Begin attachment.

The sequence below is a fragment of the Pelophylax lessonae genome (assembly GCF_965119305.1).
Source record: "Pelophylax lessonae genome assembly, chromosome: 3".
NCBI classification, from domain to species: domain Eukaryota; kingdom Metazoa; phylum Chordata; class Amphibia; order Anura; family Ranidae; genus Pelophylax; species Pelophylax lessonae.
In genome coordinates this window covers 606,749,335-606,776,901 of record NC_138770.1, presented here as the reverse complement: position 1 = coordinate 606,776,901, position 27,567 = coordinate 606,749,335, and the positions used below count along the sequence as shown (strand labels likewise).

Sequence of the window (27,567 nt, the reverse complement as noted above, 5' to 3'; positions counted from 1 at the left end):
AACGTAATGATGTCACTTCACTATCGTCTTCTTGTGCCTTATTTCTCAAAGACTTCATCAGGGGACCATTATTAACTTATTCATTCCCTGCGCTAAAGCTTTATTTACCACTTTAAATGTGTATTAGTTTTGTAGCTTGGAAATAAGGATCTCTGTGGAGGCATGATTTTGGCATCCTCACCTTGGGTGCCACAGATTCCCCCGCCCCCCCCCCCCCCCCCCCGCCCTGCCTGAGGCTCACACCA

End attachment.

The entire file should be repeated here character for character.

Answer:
The sequence below is a fragment of the Pelophylax lessonae genome (assembly GCF_965119305.1).
Source record: "Pelophylax lessonae genome assembly, chromosome: 3".
NCBI classification, from domain to species: domain Eukaryota; kingdom Metazoa; phylum Chordata; class Amphibia; order Anura; family Ranidae; genus Pelophylax; species Pelophylax lessonae.
In genome coordinates this window covers 606,749,335-606,776,901 of record NC_138770.1, presented here as the reverse complement: position 1 = coordinate 606,776,901, position 27,567 = coordinate 606,749,335, and the positions used below count along the sequence as shown (strand labels likewise).

Sequence of the window (27,567 nt, the reverse complement as noted above, 5' to 3'; positions counted from 1 at the left end):
AACGTAATGATGTCACTTCACTATCGTCTTCTTGTGCCTTATTTCTCAAAGACTTCATCAGGGGACCATTATTAACTTATTCATTCCCTGCGCTAAAGCTTTATTTACCACTTTAAATGTGTATTAGTTTTGTAGCTTGGAAATAAGGATCTCTGTGGAGGCATGATTTTGGCATCCTCACCTTGGGTGCCACAGATTCCCCCGCCCCCCCCCCCCCCCCCCCGCCCTGCCTGAGGCTCACACCA